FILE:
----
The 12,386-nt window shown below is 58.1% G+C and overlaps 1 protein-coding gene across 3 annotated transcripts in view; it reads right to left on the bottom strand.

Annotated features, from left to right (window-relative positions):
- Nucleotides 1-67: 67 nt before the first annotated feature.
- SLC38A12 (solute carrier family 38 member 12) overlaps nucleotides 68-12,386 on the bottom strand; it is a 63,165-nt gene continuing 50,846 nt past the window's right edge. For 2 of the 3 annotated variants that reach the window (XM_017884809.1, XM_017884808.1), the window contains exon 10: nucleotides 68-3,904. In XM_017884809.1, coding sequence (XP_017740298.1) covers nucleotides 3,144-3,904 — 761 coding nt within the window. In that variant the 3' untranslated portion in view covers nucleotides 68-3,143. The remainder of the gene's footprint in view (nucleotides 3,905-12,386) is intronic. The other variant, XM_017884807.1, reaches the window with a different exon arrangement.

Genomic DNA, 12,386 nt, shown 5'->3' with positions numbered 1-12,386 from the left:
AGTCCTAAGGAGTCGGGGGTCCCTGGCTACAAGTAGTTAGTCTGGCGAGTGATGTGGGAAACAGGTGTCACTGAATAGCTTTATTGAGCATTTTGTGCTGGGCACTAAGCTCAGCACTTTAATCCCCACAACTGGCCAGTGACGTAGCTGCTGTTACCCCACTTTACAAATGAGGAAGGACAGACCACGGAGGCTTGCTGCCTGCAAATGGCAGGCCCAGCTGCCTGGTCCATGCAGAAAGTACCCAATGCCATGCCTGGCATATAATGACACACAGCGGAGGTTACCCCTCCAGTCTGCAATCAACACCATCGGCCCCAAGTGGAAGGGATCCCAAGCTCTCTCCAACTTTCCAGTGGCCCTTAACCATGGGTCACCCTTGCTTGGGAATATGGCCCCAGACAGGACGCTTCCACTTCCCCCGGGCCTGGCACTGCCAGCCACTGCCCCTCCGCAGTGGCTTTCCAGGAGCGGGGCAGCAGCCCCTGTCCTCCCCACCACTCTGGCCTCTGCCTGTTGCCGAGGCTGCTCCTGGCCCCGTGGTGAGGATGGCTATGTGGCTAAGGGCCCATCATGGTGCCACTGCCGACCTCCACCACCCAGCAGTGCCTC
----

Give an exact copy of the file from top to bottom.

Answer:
The 12,386-nt window shown below is 58.1% G+C and overlaps 1 protein-coding gene across 3 annotated transcripts in view; it reads right to left on the bottom strand.

Annotated features, from left to right (window-relative positions):
- Nucleotides 1-67: 67 nt before the first annotated feature.
- SLC38A12 (solute carrier family 38 member 12) overlaps nucleotides 68-12,386 on the bottom strand; it is a 63,165-nt gene continuing 50,846 nt past the window's right edge. For 2 of the 3 annotated variants that reach the window (XM_017884809.1, XM_017884808.1), the window contains exon 10: nucleotides 68-3,904. In XM_017884809.1, coding sequence (XP_017740298.1) covers nucleotides 3,144-3,904 — 761 coding nt within the window. In that variant the 3' untranslated portion in view covers nucleotides 68-3,143. The remainder of the gene's footprint in view (nucleotides 3,905-12,386) is intronic. The other variant, XM_017884807.1, reaches the window with a different exon arrangement.

Genomic DNA, 12,386 nt, shown 5'->3' with positions numbered 1-12,386 from the left:
AGTCCTAAGGAGTCGGGGGTCCCTGGCTACAAGTAGTTAGTCTGGCGAGTGATGTGGGAAACAGGTGTCACTGAATAGCTTTATTGAGCATTTTGTGCTGGGCACTAAGCTCAGCACTTTAATCCCCACAACTGGCCAGTGACGTAGCTGCTGTTACCCCACTTTACAAATGAGGAAGGACAGACCACGGAGGCTTGCTGCCTGCAAATGGCAGGCCCAGCTGCCTGGTCCATGCAGAAAGTACCCAATGCCATGCCTGGCATATAATGACACACAGCGGAGGTTACCCCTCCAGTCTGCAATCAACACCATCGGCCCCAAGTGGAAGGGATCCCAAGCTCTCTCCAACTTTCCAGTGGCCCTTAACCATGGGTCACCCTTGCTTGGGAATATGGCCCCAGACAGGACGCTTCCACTTCCCCCGGGCCTGGCACTGCCAGCCACTGCCCCTCCGCAGTGGCTTTCCAGGAGCGGGGCAGCAGCCCCTGTCCTCCCCACCACTCTGGCCTCTGCCTGTTGCCGAGGCTGCTCCTGGCCCCGTGGTGAGGATGGCTATGTGGCTAAGGGCCCATCATGGTGCCACTGCCGACCTCCACCACCCAGCAGTGCCTC